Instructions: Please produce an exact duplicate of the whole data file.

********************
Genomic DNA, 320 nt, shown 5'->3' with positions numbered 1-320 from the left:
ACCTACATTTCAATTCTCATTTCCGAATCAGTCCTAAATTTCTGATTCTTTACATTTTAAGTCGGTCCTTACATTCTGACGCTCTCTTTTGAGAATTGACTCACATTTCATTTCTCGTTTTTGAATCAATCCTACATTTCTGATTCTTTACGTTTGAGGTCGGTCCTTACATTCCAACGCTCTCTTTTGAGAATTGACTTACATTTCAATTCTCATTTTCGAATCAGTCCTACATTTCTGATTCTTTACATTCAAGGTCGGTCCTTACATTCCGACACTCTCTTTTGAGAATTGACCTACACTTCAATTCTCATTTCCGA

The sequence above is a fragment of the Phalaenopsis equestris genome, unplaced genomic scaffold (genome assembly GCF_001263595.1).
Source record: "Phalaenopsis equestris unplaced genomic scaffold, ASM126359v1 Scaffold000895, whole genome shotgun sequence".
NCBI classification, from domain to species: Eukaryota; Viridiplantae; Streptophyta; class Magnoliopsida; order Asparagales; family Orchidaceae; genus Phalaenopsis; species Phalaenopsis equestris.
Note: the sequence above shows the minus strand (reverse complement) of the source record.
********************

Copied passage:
Genomic DNA, 320 nt, shown 5'->3' with positions numbered 1-320 from the left:
ACCTACATTTCAATTCTCATTTCCGAATCAGTCCTAAATTTCTGATTCTTTACATTTTAAGTCGGTCCTTACATTCTGACGCTCTCTTTTGAGAATTGACTCACATTTCATTTCTCGTTTTTGAATCAATCCTACATTTCTGATTCTTTACGTTTGAGGTCGGTCCTTACATTCCAACGCTCTCTTTTGAGAATTGACTTACATTTCAATTCTCATTTTCGAATCAGTCCTACATTTCTGATTCTTTACATTCAAGGTCGGTCCTTACATTCCGACACTCTCTTTTGAGAATTGACCTACACTTCAATTCTCATTTCCGA

The sequence above is a fragment of the Phalaenopsis equestris genome, unplaced genomic scaffold (genome assembly GCF_001263595.1).
Source record: "Phalaenopsis equestris unplaced genomic scaffold, ASM126359v1 Scaffold000895, whole genome shotgun sequence".
NCBI classification, from domain to species: Eukaryota; Viridiplantae; Streptophyta; class Magnoliopsida; order Asparagales; family Orchidaceae; genus Phalaenopsis; species Phalaenopsis equestris.
Note: the sequence above shows the minus strand (reverse complement) of the source record.